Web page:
Gov. Chris Christie has named a baker’s dozen of nurses and other observers to serve on the New Jersey Nursing Board, less than a week before lawmakers were scheduled to discuss vacancies and other issues that critics said have long plagued the oversight entity.
Christie’s announcement Friday afternoon included a trio of reappointments and 10 newcomers — a mix of registered nurses, nurse educators, advanced practitioners, and public representatives — to the 15-member panel. The board is charged with licensing a wide variety of nurses and home healthcare workers and regulating the work they do in the Garden State.
The nursing board has comein recent months from nurses and other healthcare advocates — including Senate Democratic leader Loretta Weinberg and her colleague Robert Gordon, both of Bergen County — who joined them in August. Critics have said that the high number of vacancies in the board’s membership has eroded this critical workforce and put patients at risk.
At least six positions were vacant at that point and thousands of potential nurses were waiting in limbo for license approval, they said, a problem that is particularly concerning given the growing need for healthcare providers.
“We’re on the cusp of one of the largest nursing shortages that we’ve had in a long time,” Ann Twomey, president of the Health Professional and Allied Employees union, which represents 13,000 nurses and other workers, said in August. Licensing and regulatory delays, she said, are “not fair to the citizens of this state.”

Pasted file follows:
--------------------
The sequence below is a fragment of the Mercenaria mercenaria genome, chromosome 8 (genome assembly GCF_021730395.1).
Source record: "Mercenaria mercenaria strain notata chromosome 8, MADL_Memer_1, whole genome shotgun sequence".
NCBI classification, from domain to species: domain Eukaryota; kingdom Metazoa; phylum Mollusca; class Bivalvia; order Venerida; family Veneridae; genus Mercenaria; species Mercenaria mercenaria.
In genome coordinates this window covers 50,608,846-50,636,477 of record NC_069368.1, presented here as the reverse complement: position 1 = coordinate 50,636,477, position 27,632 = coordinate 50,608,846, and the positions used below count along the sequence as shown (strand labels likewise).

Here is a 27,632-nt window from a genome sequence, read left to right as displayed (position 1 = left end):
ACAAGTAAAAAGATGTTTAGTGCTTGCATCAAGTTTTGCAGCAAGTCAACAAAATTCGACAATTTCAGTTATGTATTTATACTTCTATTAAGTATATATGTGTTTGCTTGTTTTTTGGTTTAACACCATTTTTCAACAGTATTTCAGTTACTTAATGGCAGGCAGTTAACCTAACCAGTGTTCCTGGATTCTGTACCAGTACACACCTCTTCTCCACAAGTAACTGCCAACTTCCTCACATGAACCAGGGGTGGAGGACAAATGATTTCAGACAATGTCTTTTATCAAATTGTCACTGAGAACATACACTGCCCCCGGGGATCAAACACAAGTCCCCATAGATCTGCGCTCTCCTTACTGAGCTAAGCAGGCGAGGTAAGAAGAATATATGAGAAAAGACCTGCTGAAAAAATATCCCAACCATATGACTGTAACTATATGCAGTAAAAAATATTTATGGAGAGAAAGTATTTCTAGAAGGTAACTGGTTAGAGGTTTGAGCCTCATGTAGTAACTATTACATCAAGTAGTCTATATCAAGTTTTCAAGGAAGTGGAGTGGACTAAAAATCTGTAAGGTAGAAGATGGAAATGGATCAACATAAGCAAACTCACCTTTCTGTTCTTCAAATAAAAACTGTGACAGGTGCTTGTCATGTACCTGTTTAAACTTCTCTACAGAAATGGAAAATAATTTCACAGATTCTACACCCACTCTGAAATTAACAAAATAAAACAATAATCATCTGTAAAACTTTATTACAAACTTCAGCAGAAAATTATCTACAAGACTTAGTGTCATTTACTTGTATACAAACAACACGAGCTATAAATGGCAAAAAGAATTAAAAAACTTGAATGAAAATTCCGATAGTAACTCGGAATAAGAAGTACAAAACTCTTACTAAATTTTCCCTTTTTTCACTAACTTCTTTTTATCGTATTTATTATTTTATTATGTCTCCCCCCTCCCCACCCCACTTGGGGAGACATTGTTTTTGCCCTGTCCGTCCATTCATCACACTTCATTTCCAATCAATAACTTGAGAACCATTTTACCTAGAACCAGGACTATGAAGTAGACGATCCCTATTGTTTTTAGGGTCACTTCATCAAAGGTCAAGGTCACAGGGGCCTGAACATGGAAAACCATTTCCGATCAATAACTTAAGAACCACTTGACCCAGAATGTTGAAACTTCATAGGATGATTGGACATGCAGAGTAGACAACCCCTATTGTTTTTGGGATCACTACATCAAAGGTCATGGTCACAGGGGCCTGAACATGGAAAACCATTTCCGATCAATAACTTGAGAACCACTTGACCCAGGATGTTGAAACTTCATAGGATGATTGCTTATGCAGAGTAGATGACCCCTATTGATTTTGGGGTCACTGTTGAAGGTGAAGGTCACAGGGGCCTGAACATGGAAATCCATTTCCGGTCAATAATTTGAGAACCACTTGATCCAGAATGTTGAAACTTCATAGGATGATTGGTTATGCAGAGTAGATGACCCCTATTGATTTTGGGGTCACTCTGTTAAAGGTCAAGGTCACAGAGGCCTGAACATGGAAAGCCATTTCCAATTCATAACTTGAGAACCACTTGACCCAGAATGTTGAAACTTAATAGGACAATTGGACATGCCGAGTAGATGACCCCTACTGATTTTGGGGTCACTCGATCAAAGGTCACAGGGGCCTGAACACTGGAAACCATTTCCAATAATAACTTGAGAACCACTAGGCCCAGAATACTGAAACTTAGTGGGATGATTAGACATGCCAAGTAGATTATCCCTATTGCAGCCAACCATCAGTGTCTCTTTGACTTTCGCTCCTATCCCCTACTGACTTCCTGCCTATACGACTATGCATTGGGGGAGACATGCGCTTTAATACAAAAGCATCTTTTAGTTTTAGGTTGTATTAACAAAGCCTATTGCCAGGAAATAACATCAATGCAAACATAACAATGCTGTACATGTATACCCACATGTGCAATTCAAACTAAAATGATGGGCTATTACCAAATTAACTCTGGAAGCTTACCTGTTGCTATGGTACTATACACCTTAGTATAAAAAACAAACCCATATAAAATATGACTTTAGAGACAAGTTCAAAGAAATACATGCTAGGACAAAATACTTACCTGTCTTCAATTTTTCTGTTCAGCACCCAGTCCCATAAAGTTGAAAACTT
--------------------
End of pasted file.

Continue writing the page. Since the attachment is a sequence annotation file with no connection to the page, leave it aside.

In the spring of 2016, Gordon also raised concerns about the slow pace in the board’s process to approve licensing for, typically low-paid workers who play a key role in keeping patients in their homes.
Leaders at the state, the branch of the state attorney general’s office that oversees the nursing board and 46 others, has defended the panel’s operation. Licenses are approved in days, not weeks, officials said in August, and the board absorbs more staff and other support personnel than other licensing groups. Several of the vacancies were the result of a law expanding the board’s members, which took effect earlier in the summer, they noted.
But the concerns remained significant enough to prompt the Democratic lawmakers, Senate majority leader Loretta Weinberg and her colleague Robert Gordon, both from Bergen County, to hold a hearing on the nursing board before the Senate Legislative Oversight Committee, which they lead. The session, announced last week, is scheduled for.
“While we are grateful for him filling board seats and eliminating all board vacancies, the timing seems a bit uncanny” given Thursday’s oversight hearing, noted Benjamin Evans, an advanced practice nurse with a doctorate who heads the New Jersey State Nurses Association. Evans said the appointments are a “step forward” but many issues remain to be addressed, like staffing at the board, funding for its work, and improving the licensing process.